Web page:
If it’s a stalwart - The key issues are the P/E ratio and other metrics. “What, if anything, is happening to accelerate the growth rate?” “Coca-Cola is selling at the low end of its P/E ratio. The stock hasn’t gone anywhere for two years. The company has improved itself in several ways. It sold half its interest in Columbia Pictures to the public. Diet drinks have sped up growth dramatically. International drinking patterns are increasing dramatically. The company has bought out many of its independent regional distributors. Now the company has better control over distribution and domestic sales. Because of these factors, Coca-Cola may do better than people think.”
If it is a fast grower - Where and how can the company continue to grow so fast?
14. “Electric Utilities are the major dividend payers. In periods of slow growth they don’t need to build plants or expand their equipment and the cash piles up. In periods of fast growth the dividends are lures to attract the enormous amounts of capital that plant construction requires.”
15. Growth Rates - “All else being equal, a 20-percent grower selling at 20 times earnings is a much better buy than a 10-percent grower selling at 10 times earnings.”
16. When to sell? - Pay no attention to external economic conditions, except in a few obvious circumstances when you are sure that a specific business will be affected in a specific way. He gives an example of when oil prices drop; it has an obvious effect on oil drillers, but not on pharmaceutical companies.
Examples of When to Sell
Slow Grower - He mentions he does not own a lot of these. He sells when there has been a 30 – 50 percent appreciation, or when the fundamentals have deteriorated. Perhaps the company has lost market share for tow consecutive years. Or, there are no new products and research and development has been curtailed. Perhaps acquisitions seem to look like diworsifications. Perhaps the company has gone too much into debt via an acquisition, and the company has gone from no debt to a heavy debt load.
Stalwart - He frequently replaces these with other stalwarts. Look at the long term fundamentals.
If P/E gets too high from its normal range, sell it. Other signs might be:
A. Recent new products had mixed results. Or, products in the testing stage are a year away from the marketplace.
B. The stock has a P/E that is greater than and not relative to similar quality companies in its industry.
C. No insider buying in the last year.
D. A major division that contributes 25% of earnings is vulnerable to an economic slump which is taking place. (I should have seen this as we were buying financials after the stocks dropped, but before we saw the affect on earnings and such.)
E. The company’s growth rate has been slowing down, and though it’s been maintaining profits by cutting costs, future cost-cutting opportunities are limited.
Cyclical - He discusses the strange rules of cyclicals, and the need to understand these rules. Best time to sell a cyclical is when something has actually started to go wrong. Costs have started to rise. Existing plants are operating at full capacity, and the company spends money to add to capacity. Obvious signs are the building of inventories. Always pay attention to inventories.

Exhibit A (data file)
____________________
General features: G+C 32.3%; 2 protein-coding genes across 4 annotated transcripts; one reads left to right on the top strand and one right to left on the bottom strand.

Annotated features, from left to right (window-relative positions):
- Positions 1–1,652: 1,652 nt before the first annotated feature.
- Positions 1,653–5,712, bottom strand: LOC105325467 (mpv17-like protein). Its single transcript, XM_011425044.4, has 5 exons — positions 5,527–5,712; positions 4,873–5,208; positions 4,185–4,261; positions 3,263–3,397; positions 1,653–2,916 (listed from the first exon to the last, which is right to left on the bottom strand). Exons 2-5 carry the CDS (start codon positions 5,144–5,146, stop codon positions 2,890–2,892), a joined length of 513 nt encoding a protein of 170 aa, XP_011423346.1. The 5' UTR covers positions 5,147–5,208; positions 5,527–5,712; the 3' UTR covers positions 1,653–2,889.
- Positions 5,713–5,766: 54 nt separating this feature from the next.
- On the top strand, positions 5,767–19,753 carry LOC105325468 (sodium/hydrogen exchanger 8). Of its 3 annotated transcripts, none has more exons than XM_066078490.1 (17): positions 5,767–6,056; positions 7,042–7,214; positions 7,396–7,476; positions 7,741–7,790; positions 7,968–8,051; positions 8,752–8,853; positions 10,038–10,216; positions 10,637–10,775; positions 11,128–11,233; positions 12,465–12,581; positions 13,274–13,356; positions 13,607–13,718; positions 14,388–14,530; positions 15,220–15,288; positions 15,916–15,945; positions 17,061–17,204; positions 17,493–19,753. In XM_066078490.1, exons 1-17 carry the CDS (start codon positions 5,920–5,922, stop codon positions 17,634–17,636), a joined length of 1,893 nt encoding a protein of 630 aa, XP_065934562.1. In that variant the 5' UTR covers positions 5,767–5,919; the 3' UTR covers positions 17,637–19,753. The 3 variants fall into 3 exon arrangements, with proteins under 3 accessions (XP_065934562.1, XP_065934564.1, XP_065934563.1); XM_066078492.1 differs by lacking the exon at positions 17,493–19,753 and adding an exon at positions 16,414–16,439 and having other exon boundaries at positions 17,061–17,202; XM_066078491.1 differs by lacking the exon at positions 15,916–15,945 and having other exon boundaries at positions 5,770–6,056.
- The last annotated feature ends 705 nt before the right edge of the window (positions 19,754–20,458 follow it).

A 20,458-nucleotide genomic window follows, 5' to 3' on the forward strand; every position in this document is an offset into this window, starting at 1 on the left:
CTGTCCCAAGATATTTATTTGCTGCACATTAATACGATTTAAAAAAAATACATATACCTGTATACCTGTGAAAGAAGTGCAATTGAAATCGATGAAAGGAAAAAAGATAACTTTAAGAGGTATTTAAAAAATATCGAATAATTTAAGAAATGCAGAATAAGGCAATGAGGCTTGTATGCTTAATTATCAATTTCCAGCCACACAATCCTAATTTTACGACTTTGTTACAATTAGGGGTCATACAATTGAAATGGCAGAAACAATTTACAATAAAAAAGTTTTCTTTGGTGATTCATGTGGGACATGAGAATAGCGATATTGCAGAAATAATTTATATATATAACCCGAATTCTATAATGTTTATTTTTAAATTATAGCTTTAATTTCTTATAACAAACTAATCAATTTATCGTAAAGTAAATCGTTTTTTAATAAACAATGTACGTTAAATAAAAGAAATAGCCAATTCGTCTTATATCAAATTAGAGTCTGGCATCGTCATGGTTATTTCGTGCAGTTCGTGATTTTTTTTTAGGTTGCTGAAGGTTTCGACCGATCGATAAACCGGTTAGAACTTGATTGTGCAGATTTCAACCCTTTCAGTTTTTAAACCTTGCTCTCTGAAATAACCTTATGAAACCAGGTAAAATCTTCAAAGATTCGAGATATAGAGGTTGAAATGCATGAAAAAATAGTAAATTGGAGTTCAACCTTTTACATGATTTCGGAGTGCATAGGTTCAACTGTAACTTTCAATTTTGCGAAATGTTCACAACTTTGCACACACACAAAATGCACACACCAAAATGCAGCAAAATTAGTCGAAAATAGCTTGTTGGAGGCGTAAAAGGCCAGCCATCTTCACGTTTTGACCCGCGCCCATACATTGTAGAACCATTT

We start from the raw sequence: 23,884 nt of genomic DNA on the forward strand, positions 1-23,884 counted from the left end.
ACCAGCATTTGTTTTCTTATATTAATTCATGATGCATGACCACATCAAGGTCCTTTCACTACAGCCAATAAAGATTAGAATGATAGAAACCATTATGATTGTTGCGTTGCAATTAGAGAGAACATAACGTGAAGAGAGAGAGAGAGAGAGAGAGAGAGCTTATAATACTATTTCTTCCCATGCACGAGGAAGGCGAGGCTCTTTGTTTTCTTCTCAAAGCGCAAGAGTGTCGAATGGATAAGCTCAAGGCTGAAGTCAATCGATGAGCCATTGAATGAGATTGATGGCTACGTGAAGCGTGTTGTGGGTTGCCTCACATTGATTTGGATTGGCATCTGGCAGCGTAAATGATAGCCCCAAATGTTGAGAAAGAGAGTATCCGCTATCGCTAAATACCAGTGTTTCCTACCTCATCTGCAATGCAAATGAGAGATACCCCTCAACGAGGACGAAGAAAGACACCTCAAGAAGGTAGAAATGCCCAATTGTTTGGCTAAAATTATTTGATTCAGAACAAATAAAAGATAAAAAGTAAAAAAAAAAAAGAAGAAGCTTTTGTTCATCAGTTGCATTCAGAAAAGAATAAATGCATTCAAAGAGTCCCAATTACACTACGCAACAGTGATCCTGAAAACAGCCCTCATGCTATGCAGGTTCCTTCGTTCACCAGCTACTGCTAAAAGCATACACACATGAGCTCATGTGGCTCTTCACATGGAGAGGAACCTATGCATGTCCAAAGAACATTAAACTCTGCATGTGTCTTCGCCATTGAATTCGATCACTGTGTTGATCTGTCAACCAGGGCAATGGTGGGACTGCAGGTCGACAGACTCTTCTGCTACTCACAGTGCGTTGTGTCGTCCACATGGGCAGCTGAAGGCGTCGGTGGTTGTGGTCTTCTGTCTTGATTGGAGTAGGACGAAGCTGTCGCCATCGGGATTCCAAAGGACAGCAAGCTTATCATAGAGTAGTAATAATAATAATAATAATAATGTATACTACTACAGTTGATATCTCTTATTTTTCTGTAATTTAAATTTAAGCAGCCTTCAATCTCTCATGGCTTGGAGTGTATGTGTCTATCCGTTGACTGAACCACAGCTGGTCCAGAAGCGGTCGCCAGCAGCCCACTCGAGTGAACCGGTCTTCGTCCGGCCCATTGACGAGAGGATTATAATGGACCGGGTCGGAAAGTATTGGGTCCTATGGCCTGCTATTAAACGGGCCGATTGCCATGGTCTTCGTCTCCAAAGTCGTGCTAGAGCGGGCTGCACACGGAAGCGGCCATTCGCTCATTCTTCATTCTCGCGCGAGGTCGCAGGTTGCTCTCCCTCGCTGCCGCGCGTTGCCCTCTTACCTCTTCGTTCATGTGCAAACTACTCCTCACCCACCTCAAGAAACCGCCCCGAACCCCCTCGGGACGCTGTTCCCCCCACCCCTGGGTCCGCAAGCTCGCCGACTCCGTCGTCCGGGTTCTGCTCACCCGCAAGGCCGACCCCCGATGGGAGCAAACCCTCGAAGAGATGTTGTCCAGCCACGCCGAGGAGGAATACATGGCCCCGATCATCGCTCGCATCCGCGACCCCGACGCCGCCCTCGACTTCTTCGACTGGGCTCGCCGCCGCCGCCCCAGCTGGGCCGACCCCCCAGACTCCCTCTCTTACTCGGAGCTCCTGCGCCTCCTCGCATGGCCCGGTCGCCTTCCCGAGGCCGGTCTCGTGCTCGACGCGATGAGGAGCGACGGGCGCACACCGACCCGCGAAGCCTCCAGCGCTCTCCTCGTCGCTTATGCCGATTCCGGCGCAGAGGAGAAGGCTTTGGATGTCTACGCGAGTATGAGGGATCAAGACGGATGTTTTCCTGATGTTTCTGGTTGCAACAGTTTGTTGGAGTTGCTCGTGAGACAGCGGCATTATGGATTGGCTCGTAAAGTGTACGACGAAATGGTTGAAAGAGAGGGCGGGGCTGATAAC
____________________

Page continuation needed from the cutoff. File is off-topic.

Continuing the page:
“Falling commodity prices is another harbinger. Usually prices of oil, steel, etc., will turn down several months before trouble shows up in the earnings.” Competition businesses are also bad for cyclicals. The outsider will win by cutting prices, which forces all companies to cut prices, which leads to lower earnings for all producers in the industry.
Fast Grower - Watch for the end of the second phase of rapid growth. Yet, the trick is not to lose the potential tenbagger. If you bought the company because your kids love the store or such, and then all of a sudden they say the store is no longer good, look to sell the company. Or if 60% of the shares are held by institutions, and three national magazines have fawned over the CEO, or if many of the analysts are giving the stock their highest recommendation, then it is time to think about selling. Look for absurdly high P/E’s that reach illogical dimensions. 8
Turnaround - Time to sell when the company has turned around. All the trouble is over and everyone knows it. The company has now become a slow growth or cyclical, or whatever. “You have to reclassify the stock.” Or perhaps debt levels which were falling are rising, or inventory is rising at a rate of twice that of Sales, or the P/E is inflated relative to growth prospects. Most importantly for me to remember, “The Company’s strongest division sells 50% of its output to one leading customer, and that leading customer is suffering from a slowdown in its own sales.”
Asset Play - “Wait for the raider.” “As long as the company is not going on a debt binge, you will want to hold it.” Other reasons can be dilution, or a company expecting to sell a division for one price, and it sells for substantially less than that. He also cites a material increase of institutional ownership